After graduating from nursing school at Howard University, Jasmine Greene had no idea that less than one year later, she’d be working in the midst of a health pandemic.
“This isn’t something anyone could have anticipated,” she said.
Once a staff nurse at Virginia Hospital Center in Arlington and Children’s National in the District and now a general pediatric nurse at Virginia Commonwealth University Medical Center, the Maryland native became a travel nurse in December 2021.
A sizable increase in pay served as the impetus for the change as she discovered that the DMV’s cost of living had become overwhelming. But she also saw that working as a travel nurse also lined up more closely with her career goals.
“When I left my last job I was trying to keep up with the things that I wanted to do by picking up overtime shifts,” she said. “As a travel nurse, I was doing similar work but making more money for less hours.”
Her agency provides stipends for housing and meals as well as a better hourly rate.
Still, she often worries about COVID-19.
“Of course you want to do what you can to protect your own mental and physical health and want to spend time with your family,” she said. “But seeing the rise in cases is disheartening because you feel so vulnerable.”
“It is of course a very difficult job but to hear people’s stories and to see people recover is really such a rewarding thing and to be a part of that in any way, shape, or form it’s just a beautiful thing to bear witness to,” said Greene who typically works 12-hour shifts.
As a travel nurse under contract with the University of Maryland at St. Joseph Medical Center, Clairmont Griffith has witnessed the pandemic unfold from the beginning.
“It seems like we never have enough nurses and it’s so important now,” Griffith said.
While the procedures for operating through COVID-19 have somewhat relaxed, Griffith said the early days proved hectic. Towards the beginning of the pandemic, Griffith recalls seeing mostly older patients pouring into the emergency room and being hospitalized. Now, he said the patient demographics have grown more diverse.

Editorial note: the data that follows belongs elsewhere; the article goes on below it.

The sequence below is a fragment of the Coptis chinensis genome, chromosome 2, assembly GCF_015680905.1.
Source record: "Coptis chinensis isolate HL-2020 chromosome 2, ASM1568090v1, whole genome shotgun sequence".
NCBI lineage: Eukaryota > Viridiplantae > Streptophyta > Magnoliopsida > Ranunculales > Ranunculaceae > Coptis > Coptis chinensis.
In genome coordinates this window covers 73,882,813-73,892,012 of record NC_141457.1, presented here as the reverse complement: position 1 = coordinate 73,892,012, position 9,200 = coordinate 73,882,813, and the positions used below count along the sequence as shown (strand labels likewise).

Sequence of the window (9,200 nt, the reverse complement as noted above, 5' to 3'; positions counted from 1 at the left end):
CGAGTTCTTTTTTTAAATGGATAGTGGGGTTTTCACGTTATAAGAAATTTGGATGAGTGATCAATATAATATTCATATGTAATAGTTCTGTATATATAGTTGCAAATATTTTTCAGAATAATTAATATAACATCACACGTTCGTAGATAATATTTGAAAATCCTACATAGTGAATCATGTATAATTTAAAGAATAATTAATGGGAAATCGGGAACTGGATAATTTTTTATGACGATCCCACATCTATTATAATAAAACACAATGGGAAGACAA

“COVID does not discriminate,” he said. “It can be anybody and they come at any time.”
Originally from England with roots in South America, Guyana and Trinidad, Griffith has transitioned career fields in his 62 years of life. Originally starting off in engineering, he entered the medical profession and has been a nurse for over 20 years.
“For me, the one thing that I’ve always enjoyed was helping people and the look on their faces when someone takes a little time to help them,” he said. “You’ve got to give of yourself to help folks who come to you for help because they’re in pain.”
The urgent need for nurses across the country has sparked a long-needed conversation over burnout in the medical community. Working lengthy hours while witnessing and experiencing some of the harshest realities of this pandemic has driven experienced nurses out of their once chosen careers.
Having a support system remains essential, Griffith explained. And having a life or hobbies outside of the hospital also help.
“If you are able to, talk and open up. It’s all right to cry sometimes. It releases a lot of endorphins [and] it does a lot of things for you. I know for men it’s often seen as a sign of weakness. But for me, I don’t care about that stuff.”
“One good thing I’ve learned from the hospital, and they make a point of saying it, is we are never alone. We are not doing this on our own. You’ve got people to help you,” Griffith said.